Two British jihadis were on the radar of the Government's anti-extremism programme a year before they were arrested - but joked about it.
Junead and Shazib Khan mocked the Prevent programme after a police officer visited Junead's Luton home in 2014, their trial heard.
The pair used the WhatsApp instant messenger to discuss a May 14 visit from Bedfordshire Police, in which an officer left a card asking for Junead to call him.
Junead wrote to Shazib: 'They trying to stop me from becoming a (sic) extremist or terrorist. Lool. Left a card. They want me to call them on Monday.' Shazib replied 'that crack me up'
Junead Khan, pictured with an ISIS flag, joked about the Government's anti-extremism programme. He and his uncle are believed to have daubed messages mocking democracy around Luton
Junead later wrote: 'I ain't gonna fone them like they want me to. I think they suspect I might be wanting to travel to Syria, even though I don't want to right now.'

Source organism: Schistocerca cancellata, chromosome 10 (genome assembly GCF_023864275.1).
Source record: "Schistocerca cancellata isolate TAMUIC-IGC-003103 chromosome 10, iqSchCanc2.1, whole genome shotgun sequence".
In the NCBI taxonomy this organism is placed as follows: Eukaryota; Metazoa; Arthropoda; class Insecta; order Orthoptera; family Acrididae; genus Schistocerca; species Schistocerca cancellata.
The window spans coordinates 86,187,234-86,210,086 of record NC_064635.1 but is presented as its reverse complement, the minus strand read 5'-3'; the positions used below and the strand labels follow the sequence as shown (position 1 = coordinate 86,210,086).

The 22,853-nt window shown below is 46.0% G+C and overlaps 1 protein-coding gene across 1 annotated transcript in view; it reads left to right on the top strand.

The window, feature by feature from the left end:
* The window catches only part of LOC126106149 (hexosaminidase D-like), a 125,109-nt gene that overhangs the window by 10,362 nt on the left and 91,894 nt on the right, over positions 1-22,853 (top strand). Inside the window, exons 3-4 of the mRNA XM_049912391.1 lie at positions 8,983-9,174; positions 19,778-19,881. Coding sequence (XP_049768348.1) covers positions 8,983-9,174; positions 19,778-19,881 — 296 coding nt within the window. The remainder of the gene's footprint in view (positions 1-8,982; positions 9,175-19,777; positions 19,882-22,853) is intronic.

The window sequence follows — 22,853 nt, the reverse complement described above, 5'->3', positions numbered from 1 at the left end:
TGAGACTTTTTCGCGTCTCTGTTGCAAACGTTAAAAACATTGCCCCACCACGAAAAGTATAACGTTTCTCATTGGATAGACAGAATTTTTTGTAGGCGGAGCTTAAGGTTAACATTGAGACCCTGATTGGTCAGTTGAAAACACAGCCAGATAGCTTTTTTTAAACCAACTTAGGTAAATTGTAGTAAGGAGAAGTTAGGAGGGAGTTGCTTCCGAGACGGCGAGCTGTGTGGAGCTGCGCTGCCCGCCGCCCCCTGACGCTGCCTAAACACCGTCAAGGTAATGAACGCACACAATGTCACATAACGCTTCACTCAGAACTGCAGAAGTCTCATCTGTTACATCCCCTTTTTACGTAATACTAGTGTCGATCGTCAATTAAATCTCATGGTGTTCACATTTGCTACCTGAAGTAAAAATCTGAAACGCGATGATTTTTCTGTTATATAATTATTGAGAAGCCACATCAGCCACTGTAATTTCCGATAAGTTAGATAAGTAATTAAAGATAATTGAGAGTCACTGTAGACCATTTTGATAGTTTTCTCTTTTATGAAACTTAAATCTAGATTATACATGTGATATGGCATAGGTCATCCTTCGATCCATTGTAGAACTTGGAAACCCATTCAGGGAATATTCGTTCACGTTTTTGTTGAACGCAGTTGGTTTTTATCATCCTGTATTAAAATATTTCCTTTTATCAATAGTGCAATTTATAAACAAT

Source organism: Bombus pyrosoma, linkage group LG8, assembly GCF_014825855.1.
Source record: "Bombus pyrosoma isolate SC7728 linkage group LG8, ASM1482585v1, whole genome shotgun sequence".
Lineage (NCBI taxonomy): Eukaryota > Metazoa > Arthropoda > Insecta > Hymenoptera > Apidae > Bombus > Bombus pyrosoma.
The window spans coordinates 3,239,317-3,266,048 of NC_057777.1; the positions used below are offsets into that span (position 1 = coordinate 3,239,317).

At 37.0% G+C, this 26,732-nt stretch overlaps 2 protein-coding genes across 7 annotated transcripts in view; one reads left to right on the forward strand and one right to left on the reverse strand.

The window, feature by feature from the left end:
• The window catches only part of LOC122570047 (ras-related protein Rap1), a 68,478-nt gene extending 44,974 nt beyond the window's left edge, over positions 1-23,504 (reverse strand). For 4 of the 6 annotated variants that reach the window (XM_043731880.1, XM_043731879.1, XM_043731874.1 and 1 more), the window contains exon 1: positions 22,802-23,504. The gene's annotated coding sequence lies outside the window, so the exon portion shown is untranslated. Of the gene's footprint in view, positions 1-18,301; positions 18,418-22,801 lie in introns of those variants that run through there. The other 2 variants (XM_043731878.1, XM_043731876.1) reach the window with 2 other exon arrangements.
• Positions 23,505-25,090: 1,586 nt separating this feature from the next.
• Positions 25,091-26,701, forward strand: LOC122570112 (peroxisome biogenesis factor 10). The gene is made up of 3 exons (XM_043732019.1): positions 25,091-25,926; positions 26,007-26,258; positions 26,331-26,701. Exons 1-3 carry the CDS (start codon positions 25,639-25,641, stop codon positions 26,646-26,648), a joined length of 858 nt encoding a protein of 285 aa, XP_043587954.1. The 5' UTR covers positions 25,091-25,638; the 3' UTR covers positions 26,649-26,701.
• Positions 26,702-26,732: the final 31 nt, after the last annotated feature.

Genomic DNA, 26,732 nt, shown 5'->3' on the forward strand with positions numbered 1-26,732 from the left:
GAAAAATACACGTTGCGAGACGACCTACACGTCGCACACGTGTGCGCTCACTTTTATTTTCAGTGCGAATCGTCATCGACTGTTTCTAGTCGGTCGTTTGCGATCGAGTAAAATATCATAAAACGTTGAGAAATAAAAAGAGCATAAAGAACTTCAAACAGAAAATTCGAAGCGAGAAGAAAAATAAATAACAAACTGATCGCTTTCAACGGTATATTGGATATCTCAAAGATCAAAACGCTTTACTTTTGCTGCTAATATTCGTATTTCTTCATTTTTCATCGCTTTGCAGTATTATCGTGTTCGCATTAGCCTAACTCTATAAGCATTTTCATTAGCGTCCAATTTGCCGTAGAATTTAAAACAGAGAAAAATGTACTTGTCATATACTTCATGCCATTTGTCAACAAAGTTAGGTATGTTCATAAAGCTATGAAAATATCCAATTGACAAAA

Shazib replied: 'lool', slang for 'laughing outrageously out loud'.
Kingston Crown Court heard that Junead then spoke with an officer from Prevent almost a week later, on May 20.
Afterwards Shazib sent him a message saying: 'What's pigs saying?'
Junead replied: 'Police are sayin nothin jus came to my house today sat down for 20 minutes ask me some propa off key questions... Hopefully the last I hear from them.'
Prevent is one of four strands of Contest, the acronym given to the long-standing counter-terrorism strategy, and has previously been at the centre of controversy.
A photo which appears to show an ISIS flag being waved outside the US Embassy was found on his phone
At the beginning of March, David Anderson QC, the independent reviewer of terrorism legislation, said the programme was 'not transparent' and should be independently reviewed.
He said the programme had become a 'lightning conductor for a lot of dissatisfaction', saying: 'Nobody really knows what is going on under Prevent.
There all sorts of myths swirling round about training materials being biased against Muslims, for example.'
Last year new measures were introduced to place a legal requirement on public bodies, including schools and councils, to stop people being drawn into terrorism, as part of efforts to counter the capacity of groups such as Islamic State (IS) to recruit young Britons.
Terrorists joked about Government's anti-extremism programme after police went to their home and left a card